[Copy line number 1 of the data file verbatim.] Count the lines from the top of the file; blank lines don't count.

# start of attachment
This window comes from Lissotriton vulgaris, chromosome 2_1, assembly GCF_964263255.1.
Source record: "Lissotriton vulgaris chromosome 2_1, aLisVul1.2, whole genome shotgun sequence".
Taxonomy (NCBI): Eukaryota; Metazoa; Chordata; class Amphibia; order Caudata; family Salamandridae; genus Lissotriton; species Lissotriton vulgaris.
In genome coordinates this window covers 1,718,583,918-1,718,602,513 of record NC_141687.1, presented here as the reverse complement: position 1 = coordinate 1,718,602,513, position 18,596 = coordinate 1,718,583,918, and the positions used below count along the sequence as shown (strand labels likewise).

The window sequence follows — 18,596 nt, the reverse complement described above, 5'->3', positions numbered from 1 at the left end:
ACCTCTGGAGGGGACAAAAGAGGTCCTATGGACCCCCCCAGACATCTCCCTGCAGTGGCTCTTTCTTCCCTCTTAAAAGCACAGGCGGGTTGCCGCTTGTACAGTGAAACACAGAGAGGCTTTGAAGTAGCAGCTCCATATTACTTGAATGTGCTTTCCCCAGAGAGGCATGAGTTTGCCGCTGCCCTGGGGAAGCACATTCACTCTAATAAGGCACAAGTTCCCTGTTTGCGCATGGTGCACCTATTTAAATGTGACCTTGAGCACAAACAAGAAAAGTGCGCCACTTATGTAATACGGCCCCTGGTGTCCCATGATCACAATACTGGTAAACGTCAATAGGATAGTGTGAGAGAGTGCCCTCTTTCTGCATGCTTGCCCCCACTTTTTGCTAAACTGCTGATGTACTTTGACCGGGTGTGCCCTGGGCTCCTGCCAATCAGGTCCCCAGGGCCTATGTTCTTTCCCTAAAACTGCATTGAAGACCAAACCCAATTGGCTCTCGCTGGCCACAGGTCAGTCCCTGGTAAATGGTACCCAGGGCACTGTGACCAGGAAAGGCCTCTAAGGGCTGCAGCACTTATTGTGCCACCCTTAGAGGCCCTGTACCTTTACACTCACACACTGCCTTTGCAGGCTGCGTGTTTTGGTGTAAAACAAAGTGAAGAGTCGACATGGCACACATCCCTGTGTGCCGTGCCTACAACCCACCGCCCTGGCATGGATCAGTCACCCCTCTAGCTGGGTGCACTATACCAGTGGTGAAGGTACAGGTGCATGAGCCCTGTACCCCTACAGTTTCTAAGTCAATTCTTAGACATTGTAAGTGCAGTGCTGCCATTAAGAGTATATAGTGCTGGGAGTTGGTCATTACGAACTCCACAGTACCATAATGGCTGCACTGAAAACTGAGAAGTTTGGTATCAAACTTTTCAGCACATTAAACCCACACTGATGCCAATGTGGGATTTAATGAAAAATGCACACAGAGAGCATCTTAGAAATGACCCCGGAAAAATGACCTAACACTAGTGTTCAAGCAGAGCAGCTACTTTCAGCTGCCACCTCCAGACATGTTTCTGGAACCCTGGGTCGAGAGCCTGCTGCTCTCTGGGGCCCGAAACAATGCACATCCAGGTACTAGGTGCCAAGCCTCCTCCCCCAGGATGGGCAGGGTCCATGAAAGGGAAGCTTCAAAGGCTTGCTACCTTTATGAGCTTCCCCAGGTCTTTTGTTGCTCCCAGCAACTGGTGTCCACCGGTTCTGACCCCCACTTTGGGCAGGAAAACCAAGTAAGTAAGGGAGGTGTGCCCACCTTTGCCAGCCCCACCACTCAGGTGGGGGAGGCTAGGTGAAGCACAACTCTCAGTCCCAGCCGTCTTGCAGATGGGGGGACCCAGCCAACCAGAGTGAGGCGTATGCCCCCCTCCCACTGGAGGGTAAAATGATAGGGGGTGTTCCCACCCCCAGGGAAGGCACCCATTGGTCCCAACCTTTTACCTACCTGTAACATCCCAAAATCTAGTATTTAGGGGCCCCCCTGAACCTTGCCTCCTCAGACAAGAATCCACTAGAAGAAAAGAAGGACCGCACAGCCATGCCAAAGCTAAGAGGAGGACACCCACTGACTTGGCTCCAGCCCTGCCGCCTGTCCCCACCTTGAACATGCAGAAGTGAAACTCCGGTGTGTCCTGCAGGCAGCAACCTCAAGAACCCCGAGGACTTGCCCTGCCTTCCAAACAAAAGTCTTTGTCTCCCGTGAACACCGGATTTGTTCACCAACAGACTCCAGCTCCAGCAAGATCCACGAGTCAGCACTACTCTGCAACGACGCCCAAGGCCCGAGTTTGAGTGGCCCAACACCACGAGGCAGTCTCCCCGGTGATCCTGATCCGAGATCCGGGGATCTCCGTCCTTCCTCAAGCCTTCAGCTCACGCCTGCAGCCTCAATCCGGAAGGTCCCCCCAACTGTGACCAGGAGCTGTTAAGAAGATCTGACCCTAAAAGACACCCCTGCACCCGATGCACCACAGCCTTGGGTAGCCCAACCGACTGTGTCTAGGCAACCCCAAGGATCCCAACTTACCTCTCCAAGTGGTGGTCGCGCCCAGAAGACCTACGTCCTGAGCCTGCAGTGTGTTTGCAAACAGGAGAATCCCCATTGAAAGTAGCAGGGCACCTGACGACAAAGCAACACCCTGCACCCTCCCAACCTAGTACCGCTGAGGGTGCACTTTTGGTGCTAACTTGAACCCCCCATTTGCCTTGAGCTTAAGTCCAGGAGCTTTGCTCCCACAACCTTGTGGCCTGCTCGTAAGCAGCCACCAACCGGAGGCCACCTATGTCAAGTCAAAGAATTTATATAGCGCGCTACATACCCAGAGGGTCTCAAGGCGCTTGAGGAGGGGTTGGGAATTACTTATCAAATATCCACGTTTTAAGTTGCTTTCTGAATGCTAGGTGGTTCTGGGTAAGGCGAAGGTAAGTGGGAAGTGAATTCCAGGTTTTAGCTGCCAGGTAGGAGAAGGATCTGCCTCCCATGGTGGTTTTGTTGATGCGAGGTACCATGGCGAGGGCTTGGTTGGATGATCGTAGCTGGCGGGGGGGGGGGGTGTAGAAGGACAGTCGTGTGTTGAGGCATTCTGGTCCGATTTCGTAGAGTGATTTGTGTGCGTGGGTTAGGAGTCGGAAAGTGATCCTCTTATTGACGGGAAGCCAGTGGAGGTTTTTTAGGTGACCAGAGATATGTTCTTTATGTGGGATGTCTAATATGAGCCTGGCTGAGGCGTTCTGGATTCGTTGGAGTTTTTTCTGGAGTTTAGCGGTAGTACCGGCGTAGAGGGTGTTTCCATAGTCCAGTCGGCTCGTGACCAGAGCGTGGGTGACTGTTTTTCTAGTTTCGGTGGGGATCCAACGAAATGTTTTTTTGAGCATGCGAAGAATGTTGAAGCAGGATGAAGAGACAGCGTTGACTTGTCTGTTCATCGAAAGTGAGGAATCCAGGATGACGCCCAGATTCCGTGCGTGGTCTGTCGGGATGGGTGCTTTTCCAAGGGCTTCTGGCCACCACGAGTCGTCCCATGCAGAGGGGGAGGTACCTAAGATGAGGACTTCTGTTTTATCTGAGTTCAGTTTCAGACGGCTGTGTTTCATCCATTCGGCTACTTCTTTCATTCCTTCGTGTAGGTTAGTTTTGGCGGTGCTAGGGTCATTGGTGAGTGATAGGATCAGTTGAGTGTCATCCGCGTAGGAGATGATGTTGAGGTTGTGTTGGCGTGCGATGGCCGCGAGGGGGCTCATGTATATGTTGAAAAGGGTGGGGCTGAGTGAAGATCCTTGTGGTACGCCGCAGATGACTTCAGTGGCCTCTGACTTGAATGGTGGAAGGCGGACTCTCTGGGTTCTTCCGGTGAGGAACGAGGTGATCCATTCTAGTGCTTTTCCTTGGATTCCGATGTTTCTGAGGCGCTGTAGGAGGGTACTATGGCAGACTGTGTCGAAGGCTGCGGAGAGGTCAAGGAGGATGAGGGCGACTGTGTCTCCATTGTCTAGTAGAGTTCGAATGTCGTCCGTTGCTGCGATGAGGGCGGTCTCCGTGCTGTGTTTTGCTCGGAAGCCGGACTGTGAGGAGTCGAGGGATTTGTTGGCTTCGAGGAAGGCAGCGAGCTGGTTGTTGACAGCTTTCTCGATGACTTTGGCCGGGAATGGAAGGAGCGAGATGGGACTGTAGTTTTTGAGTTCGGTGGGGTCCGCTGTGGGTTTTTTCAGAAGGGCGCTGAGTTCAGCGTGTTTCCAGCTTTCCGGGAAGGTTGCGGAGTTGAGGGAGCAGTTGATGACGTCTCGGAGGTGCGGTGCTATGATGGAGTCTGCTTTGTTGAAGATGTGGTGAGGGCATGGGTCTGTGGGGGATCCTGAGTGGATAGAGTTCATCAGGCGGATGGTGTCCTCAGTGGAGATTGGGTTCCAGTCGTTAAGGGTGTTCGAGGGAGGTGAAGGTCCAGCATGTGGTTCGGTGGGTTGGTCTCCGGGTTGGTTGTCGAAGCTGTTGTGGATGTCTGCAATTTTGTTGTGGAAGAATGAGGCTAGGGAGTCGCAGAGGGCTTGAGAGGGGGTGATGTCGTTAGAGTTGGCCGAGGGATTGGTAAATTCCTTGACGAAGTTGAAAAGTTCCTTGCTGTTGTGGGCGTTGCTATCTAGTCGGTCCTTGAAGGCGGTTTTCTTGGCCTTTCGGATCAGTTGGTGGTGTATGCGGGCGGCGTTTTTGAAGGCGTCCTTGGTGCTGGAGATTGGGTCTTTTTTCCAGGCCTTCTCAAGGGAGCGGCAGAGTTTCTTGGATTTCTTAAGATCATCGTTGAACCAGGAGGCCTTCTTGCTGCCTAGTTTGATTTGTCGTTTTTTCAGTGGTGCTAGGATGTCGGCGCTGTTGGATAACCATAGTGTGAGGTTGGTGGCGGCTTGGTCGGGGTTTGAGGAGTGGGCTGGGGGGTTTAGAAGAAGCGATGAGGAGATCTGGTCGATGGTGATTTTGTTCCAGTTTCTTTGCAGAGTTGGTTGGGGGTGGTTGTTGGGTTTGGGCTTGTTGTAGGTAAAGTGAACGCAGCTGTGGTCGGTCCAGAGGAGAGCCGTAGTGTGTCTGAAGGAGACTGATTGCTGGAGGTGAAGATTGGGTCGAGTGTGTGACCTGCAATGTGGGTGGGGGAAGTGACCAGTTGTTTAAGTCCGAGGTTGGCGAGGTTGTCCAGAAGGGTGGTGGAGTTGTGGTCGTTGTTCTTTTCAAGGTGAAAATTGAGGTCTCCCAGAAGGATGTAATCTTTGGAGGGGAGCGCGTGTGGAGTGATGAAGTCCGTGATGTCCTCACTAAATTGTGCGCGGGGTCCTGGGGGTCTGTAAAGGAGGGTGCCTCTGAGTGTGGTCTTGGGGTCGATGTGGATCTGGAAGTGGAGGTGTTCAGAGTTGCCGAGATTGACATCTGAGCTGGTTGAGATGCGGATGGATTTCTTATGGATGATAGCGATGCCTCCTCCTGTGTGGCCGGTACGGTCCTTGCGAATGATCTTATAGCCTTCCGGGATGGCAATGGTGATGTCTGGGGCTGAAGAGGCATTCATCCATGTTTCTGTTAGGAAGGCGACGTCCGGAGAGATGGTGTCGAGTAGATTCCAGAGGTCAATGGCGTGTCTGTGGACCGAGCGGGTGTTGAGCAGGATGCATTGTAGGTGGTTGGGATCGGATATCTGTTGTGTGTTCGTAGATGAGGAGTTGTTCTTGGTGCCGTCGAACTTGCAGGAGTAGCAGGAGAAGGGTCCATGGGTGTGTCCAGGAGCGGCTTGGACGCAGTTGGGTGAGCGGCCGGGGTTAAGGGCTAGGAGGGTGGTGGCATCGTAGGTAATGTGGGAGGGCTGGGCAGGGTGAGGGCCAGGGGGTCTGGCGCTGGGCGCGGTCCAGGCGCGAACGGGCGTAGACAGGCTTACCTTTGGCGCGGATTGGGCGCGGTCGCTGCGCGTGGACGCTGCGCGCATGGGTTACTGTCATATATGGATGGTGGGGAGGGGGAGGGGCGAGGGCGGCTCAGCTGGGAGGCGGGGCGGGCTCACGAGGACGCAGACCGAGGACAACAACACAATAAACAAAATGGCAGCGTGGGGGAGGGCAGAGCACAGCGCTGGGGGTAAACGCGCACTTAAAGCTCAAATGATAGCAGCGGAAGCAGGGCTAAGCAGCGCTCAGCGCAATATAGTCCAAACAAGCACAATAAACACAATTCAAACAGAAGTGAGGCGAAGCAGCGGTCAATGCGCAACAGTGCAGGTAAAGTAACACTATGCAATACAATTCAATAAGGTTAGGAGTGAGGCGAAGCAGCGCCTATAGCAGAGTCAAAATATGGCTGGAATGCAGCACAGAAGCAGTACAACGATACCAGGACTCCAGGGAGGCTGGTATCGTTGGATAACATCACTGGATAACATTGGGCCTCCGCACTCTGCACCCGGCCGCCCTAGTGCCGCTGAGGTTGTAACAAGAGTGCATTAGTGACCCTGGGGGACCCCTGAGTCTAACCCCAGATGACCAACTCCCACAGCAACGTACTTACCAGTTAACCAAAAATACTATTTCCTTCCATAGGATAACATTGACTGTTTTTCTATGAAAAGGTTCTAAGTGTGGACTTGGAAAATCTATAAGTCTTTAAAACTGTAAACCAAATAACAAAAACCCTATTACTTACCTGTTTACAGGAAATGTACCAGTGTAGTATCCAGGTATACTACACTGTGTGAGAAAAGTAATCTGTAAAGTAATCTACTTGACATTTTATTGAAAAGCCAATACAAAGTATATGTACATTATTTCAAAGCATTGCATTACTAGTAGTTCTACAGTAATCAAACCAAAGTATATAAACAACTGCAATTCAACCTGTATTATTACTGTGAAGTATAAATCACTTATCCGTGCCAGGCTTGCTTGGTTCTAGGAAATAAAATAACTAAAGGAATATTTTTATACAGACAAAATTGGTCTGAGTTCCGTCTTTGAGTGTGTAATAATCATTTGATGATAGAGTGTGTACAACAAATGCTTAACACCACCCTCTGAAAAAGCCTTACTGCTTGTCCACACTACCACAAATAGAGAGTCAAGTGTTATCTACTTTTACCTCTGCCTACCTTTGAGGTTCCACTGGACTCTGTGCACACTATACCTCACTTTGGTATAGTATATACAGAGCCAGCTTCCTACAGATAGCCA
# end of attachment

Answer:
This window comes from Lissotriton vulgaris, chromosome 2_1, assembly GCF_964263255.1.